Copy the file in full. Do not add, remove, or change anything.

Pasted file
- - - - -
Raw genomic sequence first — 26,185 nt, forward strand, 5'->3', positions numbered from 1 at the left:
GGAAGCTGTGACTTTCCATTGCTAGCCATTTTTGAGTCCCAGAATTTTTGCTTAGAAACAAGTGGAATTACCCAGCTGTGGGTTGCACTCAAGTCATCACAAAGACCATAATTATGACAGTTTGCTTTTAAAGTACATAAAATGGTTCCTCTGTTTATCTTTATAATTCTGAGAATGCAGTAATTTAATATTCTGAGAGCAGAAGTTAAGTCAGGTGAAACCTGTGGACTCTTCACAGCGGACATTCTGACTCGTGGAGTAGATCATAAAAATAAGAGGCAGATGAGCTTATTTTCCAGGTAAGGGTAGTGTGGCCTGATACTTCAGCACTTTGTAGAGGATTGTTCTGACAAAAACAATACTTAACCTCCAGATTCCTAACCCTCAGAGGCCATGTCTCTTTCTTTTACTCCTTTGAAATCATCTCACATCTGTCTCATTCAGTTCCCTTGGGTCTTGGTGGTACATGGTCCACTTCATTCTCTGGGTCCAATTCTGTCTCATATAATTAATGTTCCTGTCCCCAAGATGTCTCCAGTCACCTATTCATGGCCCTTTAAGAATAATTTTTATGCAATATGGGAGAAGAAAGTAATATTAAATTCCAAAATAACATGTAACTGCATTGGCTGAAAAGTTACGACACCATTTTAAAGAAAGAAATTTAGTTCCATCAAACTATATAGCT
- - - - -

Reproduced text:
Raw genomic sequence first — 26,185 nt, forward strand, 5'->3', positions numbered from 1 at the left:
GGAAGCTGTGACTTTCCATTGCTAGCCATTTTTGAGTCCCAGAATTTTTGCTTAGAAACAAGTGGAATTACCCAGCTGTGGGTTGCACTCAAGTCATCACAAAGACCATAATTATGACAGTTTGCTTTTAAAGTACATAAAATGGTTCCTCTGTTTATCTTTATAATTCTGAGAATGCAGTAATTTAATATTCTGAGAGCAGAAGTTAAGTCAGGTGAAACCTGTGGACTCTTCACAGCGGACATTCTGACTCGTGGAGTAGATCATAAAAATAAGAGGCAGATGAGCTTATTTTCCAGGTAAGGGTAGTGTGGCCTGATACTTCAGCACTTTGTAGAGGATTGTTCTGACAAAAACAATACTTAACCTCCAGATTCCTAACCCTCAGAGGCCATGTCTCTTTCTTTTACTCCTTTGAAATCATCTCACATCTGTCTCATTCAGTTCCCTTGGGTCTTGGTGGTACATGGTCCACTTCATTCTCTGGGTCCAATTCTGTCTCATATAATTAATGTTCCTGTCCCCAAGATGTCTCCAGTCACCTATTCATGGCCCTTTAAGAATAATTTTTATGCAATATGGGAGAAGAAAGTAATATTAAATTCCAAAATAACATGTAACTGCATTGGCTGAAAAGTTACGACACCATTTTAAAGAAAGAAATTTAGTTCCATCAAACTATATAGCT